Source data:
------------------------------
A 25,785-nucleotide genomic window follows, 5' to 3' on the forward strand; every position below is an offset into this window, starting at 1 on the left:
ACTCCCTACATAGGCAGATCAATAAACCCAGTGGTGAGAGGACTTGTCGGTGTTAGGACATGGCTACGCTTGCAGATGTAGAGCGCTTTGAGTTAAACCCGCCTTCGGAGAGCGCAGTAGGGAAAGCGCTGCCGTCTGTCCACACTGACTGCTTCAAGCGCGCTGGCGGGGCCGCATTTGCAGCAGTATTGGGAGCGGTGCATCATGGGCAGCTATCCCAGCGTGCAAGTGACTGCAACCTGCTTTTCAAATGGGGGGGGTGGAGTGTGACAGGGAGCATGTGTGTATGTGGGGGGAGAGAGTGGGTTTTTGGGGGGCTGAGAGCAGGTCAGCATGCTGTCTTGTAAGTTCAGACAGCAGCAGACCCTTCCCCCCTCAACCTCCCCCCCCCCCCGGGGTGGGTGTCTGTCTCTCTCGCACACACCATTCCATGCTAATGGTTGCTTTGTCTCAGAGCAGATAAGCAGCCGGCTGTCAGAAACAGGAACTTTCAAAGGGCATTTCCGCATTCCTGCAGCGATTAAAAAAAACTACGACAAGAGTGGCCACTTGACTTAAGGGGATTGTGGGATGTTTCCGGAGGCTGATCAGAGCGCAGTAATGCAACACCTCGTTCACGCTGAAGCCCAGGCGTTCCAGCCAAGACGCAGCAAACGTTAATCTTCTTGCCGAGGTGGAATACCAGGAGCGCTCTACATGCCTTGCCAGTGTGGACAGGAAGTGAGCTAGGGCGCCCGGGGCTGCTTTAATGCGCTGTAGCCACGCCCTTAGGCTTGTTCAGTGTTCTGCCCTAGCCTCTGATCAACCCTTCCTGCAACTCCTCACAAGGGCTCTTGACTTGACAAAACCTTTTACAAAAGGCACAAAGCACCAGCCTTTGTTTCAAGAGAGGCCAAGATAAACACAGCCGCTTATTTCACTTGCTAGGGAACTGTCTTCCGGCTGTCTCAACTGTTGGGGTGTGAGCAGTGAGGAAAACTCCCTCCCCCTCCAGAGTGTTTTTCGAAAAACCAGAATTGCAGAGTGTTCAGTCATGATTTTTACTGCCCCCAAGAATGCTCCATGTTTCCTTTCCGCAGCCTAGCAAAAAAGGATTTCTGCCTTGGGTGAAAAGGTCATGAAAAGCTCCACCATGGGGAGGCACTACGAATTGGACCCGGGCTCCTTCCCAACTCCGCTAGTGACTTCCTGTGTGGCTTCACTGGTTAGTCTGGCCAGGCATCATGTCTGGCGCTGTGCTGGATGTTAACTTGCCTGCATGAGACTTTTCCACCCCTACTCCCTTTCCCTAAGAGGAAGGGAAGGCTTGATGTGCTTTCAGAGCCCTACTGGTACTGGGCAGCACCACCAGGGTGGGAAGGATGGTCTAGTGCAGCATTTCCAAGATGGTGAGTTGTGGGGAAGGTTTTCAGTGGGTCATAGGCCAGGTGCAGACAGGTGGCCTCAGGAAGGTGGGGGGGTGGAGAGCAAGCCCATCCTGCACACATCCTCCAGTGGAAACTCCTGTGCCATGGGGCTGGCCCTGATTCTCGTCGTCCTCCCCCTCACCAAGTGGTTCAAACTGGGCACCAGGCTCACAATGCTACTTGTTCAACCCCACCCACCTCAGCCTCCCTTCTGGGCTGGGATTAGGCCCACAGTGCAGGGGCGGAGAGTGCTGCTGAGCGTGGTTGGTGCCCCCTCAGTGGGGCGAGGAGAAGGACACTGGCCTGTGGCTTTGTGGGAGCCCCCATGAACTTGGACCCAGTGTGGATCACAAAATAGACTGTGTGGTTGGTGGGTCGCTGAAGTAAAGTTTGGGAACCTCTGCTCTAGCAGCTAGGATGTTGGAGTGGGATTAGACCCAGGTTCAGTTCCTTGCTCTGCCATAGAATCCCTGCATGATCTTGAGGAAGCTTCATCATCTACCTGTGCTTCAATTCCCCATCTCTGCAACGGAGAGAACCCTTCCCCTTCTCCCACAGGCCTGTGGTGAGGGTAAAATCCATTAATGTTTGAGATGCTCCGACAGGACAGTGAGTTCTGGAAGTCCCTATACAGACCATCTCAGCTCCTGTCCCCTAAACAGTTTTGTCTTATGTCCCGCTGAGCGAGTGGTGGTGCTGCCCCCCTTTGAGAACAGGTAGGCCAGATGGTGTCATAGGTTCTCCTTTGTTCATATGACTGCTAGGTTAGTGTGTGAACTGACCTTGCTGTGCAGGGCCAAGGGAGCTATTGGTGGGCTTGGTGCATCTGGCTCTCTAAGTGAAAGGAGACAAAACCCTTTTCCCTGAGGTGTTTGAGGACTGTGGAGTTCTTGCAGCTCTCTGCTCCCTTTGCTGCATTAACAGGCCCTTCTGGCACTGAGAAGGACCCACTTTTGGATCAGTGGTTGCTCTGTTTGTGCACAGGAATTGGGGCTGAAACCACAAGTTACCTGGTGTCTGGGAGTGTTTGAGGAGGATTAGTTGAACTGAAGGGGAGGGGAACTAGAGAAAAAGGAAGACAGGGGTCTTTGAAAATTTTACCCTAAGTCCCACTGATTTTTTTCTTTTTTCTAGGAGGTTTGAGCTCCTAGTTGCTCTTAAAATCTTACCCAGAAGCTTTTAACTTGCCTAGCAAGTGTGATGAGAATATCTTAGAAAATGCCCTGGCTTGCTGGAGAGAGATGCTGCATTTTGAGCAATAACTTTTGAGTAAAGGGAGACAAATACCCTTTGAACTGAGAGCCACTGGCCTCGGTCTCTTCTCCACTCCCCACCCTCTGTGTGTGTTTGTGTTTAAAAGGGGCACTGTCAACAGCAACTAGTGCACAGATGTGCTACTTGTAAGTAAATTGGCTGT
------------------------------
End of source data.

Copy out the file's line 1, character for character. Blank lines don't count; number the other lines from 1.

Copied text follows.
A 25,785-nucleotide genomic window follows, 5' to 3' on the forward strand; every position below is an offset into this window, starting at 1 on the left: